Cannabis Creative Interview: The Cannigma

In this Cannabis Creative Interview, I sit down with Elana Goldberg, CEO of The Cannigma. We had a wide ranging conversation, talking about getting the right information to shorten your cannabis journey, moving beyond sativa and indica, and exploring personal privilege.


In the cannabis industry, education is key. And in my (highly biased) opinion, there are few platforms doing cannabis education as well as the Cannigma.

This success can be attributed to the vision and dedication of Elana Goldberg, CEO. Goldberg came to the Cannigma in 2019 as the chief content officer. When she took the mantle of CEO in mid-2020, monthly views came in just over 30,000 a month. Today, 18 months later, over 550,000 people seek out advice and answers from the Cannigma monthly.

Goldberg is a long-time cannabis user, but credits working for the Cannigma with giving her a deeper understanding for the plant. A journalist by trade, Goldberg loves to find an idea and follow it down. Working with the plant on a scientific and editorial level opened her mind to questions she hadn’t explored, from the biphasic effects of THC to confronting her privilege and consciously making a more inclusive space.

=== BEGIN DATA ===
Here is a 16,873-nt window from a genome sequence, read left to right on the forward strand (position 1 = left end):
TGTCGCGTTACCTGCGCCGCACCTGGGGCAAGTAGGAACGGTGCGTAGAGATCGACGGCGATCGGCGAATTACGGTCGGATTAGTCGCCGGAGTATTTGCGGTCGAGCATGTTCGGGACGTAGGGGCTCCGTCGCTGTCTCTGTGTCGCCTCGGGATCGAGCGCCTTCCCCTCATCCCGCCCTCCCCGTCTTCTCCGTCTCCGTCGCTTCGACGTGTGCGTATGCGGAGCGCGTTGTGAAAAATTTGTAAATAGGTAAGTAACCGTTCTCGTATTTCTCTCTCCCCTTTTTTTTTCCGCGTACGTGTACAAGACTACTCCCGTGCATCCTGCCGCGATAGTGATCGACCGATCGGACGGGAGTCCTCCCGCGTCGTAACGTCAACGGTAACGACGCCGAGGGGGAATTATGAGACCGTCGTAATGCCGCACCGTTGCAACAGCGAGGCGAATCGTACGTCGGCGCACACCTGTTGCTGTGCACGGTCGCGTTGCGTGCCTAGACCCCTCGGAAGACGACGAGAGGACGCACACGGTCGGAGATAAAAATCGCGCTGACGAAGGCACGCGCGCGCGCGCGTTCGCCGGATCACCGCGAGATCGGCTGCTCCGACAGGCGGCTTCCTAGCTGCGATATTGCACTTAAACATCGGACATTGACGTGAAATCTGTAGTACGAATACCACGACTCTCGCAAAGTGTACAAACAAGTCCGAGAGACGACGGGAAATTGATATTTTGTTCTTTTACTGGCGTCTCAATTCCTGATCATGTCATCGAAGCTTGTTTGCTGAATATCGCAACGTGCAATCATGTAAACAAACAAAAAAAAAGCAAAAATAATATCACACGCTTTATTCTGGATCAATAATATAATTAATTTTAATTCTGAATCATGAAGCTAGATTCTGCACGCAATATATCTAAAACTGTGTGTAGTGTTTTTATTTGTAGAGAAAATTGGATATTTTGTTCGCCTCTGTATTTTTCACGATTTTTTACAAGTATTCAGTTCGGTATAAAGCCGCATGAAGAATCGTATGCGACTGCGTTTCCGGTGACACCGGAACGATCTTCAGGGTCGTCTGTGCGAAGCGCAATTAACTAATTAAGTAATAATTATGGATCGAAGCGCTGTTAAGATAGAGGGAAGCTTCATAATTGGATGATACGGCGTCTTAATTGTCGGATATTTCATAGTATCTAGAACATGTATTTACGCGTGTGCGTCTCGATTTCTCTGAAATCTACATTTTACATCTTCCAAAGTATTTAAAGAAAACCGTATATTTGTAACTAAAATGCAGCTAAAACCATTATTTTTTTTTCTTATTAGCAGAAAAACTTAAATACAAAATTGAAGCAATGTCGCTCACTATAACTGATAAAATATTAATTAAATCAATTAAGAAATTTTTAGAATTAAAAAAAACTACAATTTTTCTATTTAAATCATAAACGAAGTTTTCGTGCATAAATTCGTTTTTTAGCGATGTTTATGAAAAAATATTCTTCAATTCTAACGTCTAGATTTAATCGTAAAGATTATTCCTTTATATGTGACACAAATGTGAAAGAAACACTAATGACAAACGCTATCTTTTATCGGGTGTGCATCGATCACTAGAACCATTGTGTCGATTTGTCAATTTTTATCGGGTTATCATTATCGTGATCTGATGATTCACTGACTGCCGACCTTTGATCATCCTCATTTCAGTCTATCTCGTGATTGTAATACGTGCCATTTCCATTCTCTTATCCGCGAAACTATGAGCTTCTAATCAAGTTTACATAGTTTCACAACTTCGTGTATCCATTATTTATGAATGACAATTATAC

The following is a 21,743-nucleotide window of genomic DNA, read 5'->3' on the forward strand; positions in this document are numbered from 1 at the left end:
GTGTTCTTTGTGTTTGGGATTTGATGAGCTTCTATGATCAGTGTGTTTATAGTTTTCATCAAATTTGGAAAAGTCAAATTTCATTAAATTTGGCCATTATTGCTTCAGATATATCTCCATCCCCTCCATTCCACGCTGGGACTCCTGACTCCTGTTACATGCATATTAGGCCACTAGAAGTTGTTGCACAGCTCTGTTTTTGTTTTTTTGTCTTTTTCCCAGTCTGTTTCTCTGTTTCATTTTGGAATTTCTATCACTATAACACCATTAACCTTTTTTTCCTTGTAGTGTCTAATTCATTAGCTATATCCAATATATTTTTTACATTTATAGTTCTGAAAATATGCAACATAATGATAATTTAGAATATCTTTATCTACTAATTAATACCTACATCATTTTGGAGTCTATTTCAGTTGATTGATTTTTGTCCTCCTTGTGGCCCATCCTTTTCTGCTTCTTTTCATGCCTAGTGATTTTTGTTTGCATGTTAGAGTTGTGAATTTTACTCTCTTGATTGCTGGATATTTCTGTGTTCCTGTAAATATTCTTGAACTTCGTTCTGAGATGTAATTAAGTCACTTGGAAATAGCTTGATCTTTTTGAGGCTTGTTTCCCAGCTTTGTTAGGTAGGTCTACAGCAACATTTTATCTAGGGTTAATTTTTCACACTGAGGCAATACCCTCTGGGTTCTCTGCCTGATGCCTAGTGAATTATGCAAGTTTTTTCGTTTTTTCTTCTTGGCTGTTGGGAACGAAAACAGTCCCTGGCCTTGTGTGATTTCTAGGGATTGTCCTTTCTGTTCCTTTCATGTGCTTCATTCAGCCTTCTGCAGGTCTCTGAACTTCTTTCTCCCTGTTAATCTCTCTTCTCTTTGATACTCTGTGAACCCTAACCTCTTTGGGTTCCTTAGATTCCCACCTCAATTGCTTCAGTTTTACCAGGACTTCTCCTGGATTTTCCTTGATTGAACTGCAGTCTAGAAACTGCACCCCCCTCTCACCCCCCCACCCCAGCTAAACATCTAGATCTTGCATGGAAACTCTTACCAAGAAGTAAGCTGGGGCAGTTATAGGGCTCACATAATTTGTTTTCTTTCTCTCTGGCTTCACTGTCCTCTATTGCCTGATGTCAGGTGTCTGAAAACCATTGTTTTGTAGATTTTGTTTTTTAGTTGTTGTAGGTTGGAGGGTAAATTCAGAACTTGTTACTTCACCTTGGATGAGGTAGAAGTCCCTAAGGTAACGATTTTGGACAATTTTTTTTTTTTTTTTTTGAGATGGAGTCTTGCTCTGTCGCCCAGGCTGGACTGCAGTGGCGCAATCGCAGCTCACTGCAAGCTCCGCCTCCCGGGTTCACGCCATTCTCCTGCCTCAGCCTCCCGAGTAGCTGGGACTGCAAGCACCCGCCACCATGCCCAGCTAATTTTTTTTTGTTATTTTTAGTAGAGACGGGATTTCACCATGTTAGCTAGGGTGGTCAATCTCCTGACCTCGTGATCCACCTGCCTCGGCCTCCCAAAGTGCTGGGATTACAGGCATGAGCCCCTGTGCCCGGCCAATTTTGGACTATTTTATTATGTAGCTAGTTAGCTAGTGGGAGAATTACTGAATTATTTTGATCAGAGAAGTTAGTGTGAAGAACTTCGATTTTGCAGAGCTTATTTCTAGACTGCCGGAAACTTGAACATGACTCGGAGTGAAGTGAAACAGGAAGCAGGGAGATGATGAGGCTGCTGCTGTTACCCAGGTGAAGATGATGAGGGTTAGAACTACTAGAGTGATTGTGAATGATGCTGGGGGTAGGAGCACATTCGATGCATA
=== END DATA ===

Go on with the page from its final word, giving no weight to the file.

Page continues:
Goldberg is also my editor at the Cannigma, and someone I’ve followed for a while before working for the publication. I jumped at the chance to interview her, and I hope you enjoy our conversation as much  as I did.


What’s something you see in the industry that you’re a fan of?

EG: I’m based in Israel, but the majority of what I’m doing in the cannabis spaces is in America. Something that I really like that I see happening more is this focus on sensation-based products or sensation-based strains.  Rather than talking about indica or sativa, instead of that outdated categorization, I really like it when companies are talking about the effect that a particular product can have.

Whether it’s uplifting or focusing or relaxing or sedating, that’s really the information that consumers are looking for. What is this gonna do to me? And as you and I know, you can’t tell for sure.

I think it’s the right direction in terms of helping consumers understand what they could be looking for, what are possible effects they could have and then kind of making their cannabis journey shorter. And when I say the journey should be shorter, I mean the journey to finding what types of products work for them. I think this is relevant for all cannabis consumers, but specifically for patients.